Young professionals making it big: Fast Company

Economy is kaput but new breed of young graduates of Pakistan’s premier universities, are carving out a niche.


The economy is kaput but a new breed of young professionals, graduates of Pakistan’s premier universities, are carving out a niche for themselves and others. PHOTO: ZAHRAH RAZA BY WALEED KURESHI

If you graduated from college this summer and are eagerly looking forward to your first job, I have some sobering news for you. The economy has not been doing particularly well for a while now, and big firms have barely been hiring for years.


It took roughly a year for my class of 2010 at the Lahore University of Management Sciences (LUMS) to get their first jobs, and another two years for most of them to get the jobs they wanted.


But that was just one class, less than 500 students, from one of the top universities in the country. About a million students enrolled in universities across Pakistan in 2009, and at least two-thirds of them would have graduated this summer. That’s hundreds of thousands who will make a beeline for the handful of formal, well-paying jobs in large cities of the country. It won’t be long though before they realise that there just aren’t enough to go around.



Of course, that’s just the tip of the iceberg: there are just not enough jobs in the country, period. In 2011, there were roughly 33m 20-year-olds in the country, with about 60% of them claiming a stake in the labour market. The entire labour force that year, however, was slightly over 53m, with 70% of these jobs in rural areas. Of the remaining urban jobs, only a quarter were in the formal sector. The competition for good quality, well-paying jobs, therefore, is absolutely cut-throat.


Brewing trouble


A recent World Bank report says that both labour force and employment grew 3.6% between 2000 and 2010 in Pakistan, registering the highest growth on both counts in South Asia. Heartening news, but the report does not look at the nuances. The majority of that growth was clocked in before 2007-08, when unemployment hit its lowest level in a decade: 5.5%. Since then, rural unemployment has remained largely stable, around 4.7%, but urban unemployment has soared, from slightly over 6% in 2007, to almost 9% in 2011.


This is the peculiar phenomenon that has been brewing, particularly in our cities, for the past six years. This is the source of nightmares for the hundreds of thousands of university graduates today. The economy became particularly sluggish from 2007 onwards, but university enrollment has continued to gallop ahead.


In the past five years alone, enrolment at universities has more than doubled. If you go further back, let’s say a decade, when the Higher Education Commission was set up, enrolments increased more than five-fold. This means not just more people entering the labour market but a large number of highly educated young men and women entering a sluggish job market with extremely high expectations.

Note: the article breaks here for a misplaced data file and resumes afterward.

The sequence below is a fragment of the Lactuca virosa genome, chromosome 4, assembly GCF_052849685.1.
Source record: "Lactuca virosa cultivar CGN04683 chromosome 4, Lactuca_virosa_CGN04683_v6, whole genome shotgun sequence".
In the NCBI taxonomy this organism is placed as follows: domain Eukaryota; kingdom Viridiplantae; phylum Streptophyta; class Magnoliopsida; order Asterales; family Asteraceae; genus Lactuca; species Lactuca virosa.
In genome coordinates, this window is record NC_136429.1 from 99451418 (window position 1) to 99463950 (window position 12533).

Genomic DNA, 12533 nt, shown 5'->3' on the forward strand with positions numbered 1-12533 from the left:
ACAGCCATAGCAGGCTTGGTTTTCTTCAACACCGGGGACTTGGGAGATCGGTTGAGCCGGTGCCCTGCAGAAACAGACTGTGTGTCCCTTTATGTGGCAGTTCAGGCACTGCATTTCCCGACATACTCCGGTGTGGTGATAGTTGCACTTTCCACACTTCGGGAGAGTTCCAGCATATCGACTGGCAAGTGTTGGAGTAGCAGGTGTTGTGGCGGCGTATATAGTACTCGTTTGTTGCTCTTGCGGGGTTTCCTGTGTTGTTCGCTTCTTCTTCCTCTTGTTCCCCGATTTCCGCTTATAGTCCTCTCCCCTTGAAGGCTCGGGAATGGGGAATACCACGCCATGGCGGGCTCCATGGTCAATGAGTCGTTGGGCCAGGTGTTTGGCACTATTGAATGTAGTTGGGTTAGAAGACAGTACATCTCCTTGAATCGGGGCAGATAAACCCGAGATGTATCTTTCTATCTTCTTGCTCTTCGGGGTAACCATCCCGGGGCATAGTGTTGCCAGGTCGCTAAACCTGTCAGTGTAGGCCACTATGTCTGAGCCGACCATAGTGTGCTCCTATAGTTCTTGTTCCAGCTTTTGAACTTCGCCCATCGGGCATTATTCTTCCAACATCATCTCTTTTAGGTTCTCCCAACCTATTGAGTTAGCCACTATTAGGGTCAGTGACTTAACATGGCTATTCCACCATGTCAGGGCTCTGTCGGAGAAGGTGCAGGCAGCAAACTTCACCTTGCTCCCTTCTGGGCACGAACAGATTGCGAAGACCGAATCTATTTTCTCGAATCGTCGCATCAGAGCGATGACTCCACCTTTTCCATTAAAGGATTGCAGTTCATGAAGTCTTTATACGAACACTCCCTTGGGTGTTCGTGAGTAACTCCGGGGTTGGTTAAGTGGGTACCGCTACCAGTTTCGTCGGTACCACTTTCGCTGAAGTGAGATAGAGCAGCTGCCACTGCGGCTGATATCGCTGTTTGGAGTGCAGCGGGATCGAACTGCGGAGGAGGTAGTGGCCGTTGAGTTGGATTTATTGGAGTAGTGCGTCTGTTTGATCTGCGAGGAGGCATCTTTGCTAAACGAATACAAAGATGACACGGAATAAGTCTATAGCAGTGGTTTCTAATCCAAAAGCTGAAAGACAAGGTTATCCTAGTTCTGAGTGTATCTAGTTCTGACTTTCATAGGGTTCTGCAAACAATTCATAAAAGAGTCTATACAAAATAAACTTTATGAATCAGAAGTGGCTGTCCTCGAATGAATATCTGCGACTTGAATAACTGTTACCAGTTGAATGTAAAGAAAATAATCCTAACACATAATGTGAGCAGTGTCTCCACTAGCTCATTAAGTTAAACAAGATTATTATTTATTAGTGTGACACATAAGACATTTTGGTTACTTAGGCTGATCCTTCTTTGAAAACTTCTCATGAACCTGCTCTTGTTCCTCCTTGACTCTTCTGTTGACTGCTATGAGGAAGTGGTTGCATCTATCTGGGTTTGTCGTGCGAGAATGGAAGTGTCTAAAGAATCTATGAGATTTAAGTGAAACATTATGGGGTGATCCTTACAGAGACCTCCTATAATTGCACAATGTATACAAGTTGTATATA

Way out?


So what happens when you push thousands of well-educated young women and men against the wall of unemployment? They build a door. Not just for themselves, but others as well.


Self-employment is the most prevalent form of employment in Pakistan (almost two-thirds of the labour force in 2009), but not in urban areas. About 45% of the urban workforce was self employed, compared to 71% in the countryside in 2009. A greater percentage of city workers chose regular wage or salaried jobs than their rural counterparts. This divide is not just geographic though. Almost half of all the workforce in Pakistan was self-employed, but at the low end of the value chain. Only 13% was self employed in high-end jobs. This is the number that will have to rise if Pakistan wants to transform the way it works, and, consequently, its fortunes.


Self-employment: the push factors


Entrepreneurship is the new buzzword thrown around at seminars, forums, career offices, and in the media. But for those advised to practice it, it is scary. Why would a fresh graduate sacrifice the comfort and perks of a salaried job to start a new business, with a high probability of failure? The answers, it turns out, are several.


Foremost, is the sheer dearth of good quality, well-paying jobs. Second, is the mismatch between skills available and those required. Universities are churning out scores of business, finance, computers and humanities graduates while the job market still largely demands traditional blue-collar workers.


Third, graduates are more demanding. Salaries have not kept up with inflation, which also means they have not kept up with rising university fees. Tertiary education is an investment, and everyone who makes it, expects a return. A top university graduate who spent over a Rs100,000 per semester, will not settle for a Rs15,000 per month job.


What attracts?


Over-supply, mismatch with demand, and lower returns are factors that push young professionals away from salaried jobs. Independence — financial, intellectual and otherwise — is the strongest pull factor of self-employment. But along with the perk of having one’s own working hours, the ease of starting up and running a business is also attracting wary young professionals into setting up their own enterprises. What has made setting up and running a business easier?
Connectivity, provided by advancements in technology, and low marketing and promotion costs, thanks to social media. Simply put, social media makes business easier to do — whether that’s traditional retail, or new technology-related enterprise. Facebook replaced print media and YouTube television when it came to advertising.
Another key factor is room for innovation that allows for entrepreneurs to be creative, cut costs and drive revenues. Not every business needs an office. Not every restaurant has to be a dine-in affair. Not every PR agency has to be full-service. Not every clothing business needs a fancy boutique. Ease of doing business means there’s more competition, which, in turn, is fueling innovation. New enterprises are like low-cost airlines — specialized, no frills. They provide a particular service, do a brilliant job at it, and rake in a premium until more players enter their specialised arena. It’s competitive, but in a good way, and it’s where the future of millions of 20-year-olds will lie for years to come.